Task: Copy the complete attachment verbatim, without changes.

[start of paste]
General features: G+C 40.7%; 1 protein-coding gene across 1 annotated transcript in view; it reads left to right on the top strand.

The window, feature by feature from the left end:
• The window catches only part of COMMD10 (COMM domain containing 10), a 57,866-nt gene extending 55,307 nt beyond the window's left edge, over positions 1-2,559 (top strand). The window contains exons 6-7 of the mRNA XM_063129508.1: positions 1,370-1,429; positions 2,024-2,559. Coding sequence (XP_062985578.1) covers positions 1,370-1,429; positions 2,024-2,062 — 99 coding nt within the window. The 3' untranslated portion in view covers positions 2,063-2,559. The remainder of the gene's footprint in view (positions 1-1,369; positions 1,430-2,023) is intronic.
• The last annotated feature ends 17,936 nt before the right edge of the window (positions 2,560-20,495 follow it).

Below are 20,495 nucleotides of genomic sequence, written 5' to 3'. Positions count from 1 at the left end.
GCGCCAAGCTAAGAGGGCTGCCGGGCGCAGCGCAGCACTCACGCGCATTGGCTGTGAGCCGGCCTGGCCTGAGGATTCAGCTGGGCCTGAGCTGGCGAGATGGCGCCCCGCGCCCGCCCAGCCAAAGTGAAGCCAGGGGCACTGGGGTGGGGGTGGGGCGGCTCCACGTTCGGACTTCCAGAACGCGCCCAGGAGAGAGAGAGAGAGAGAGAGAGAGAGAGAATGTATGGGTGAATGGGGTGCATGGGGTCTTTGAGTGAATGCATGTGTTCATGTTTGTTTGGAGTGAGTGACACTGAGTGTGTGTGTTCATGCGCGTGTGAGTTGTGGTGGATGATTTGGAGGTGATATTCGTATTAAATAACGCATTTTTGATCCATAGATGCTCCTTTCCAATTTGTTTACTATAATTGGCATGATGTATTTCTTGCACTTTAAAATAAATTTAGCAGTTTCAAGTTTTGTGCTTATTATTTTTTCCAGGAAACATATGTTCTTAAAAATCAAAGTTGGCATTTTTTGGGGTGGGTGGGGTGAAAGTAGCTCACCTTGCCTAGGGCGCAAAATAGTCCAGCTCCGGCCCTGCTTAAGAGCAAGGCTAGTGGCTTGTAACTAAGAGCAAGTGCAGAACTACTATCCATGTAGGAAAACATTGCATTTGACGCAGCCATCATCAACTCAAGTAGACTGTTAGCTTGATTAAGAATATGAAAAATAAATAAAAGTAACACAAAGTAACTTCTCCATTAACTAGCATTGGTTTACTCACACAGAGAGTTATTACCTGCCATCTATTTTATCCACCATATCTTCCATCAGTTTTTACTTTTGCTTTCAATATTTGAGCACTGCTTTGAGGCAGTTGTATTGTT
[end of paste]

General features: G+C 40.7%; 1 protein-coding gene across 1 annotated transcript in view; it reads left to right on the top strand.

The window, feature by feature from the left end:
• The window catches only part of COMMD10 (COMM domain containing 10), a 57,866-nt gene extending 55,307 nt beyond the window's left edge, over positions 1-2,559 (top strand). The window contains exons 6-7 of the mRNA XM_063129508.1: positions 1,370-1,429; positions 2,024-2,559. Coding sequence (XP_062985578.1) covers positions 1,370-1,429; positions 2,024-2,062 — 99 coding nt within the window. The 3' untranslated portion in view covers positions 2,063-2,559. The remainder of the gene's footprint in view (positions 1-1,369; positions 1,430-2,023) is intronic.
• The last annotated feature ends 17,936 nt before the right edge of the window (positions 2,560-20,495 follow it).

Below are 20,495 nucleotides of genomic sequence, written 5' to 3'. Positions count from 1 at the left end.
GCGCCAAGCTAAGAGGGCTGCCGGGCGCAGCGCAGCACTCACGCGCATTGGCTGTGAGCCGGCCTGGCCTGAGGATTCAGCTGGGCCTGAGCTGGCGAGATGGCGCCCCGCGCCCGCCCAGCCAAAGTGAAGCCAGGGGCACTGGGGTGGGGGTGGGGCGGCTCCACGTTCGGACTTCCAGAACGCGCCCAGGAGAGAGAGAGAGAGAGAGAGAGAGAGAGAATGTATGGGTGAATGGGGTGCATGGGGTCTTTGAGTGAATGCATGTGTTCATGTTTGTTTGGAGTGAGTGACACTGAGTGTGTGTGTTCATGCGCGTGTGAGTTGTGGTGGATGATTTGGAGGTGATATTCGTATTAAATAACGCATTTTTGATCCATAGATGCTCCTTTCCAATTTGTTTACTATAATTGGCATGATGTATTTCTTGCACTTTAAAATAAATTTAGCAGTTTCAAGTTTTGTGCTTATTATTTTTTCCAGGAAACATATGTTCTTAAAAATCAAAGTTGGCATTTTTTGGGGTGGGTGGGGTGAAAGTAGCTCACCTTGCCTAGGGCGCAAAATAGTCCAGCTCCGGCCCTGCTTAAGAGCAAGGCTAGTGGCTTGTAACTAAGAGCAAGTGCAGAACTACTATCCATGTAGGAAAACATTGCATTTGACGCAGCCATCATCAACTCAAGTAGACTGTTAGCTTGATTAAGAATATGAAAAATAAATAAAAGTAACACAAAGTAACTTCTCCATTAACTAGCATTGGTTTACTCACACAGAGAGTTATTACCTGCCATCTATTTTATCCACCATATCTTCCATCAGTTTTTACTTTTGCTTTCAATATTTGAGCACTGCTTTGAGGCAGTTGTATTGTT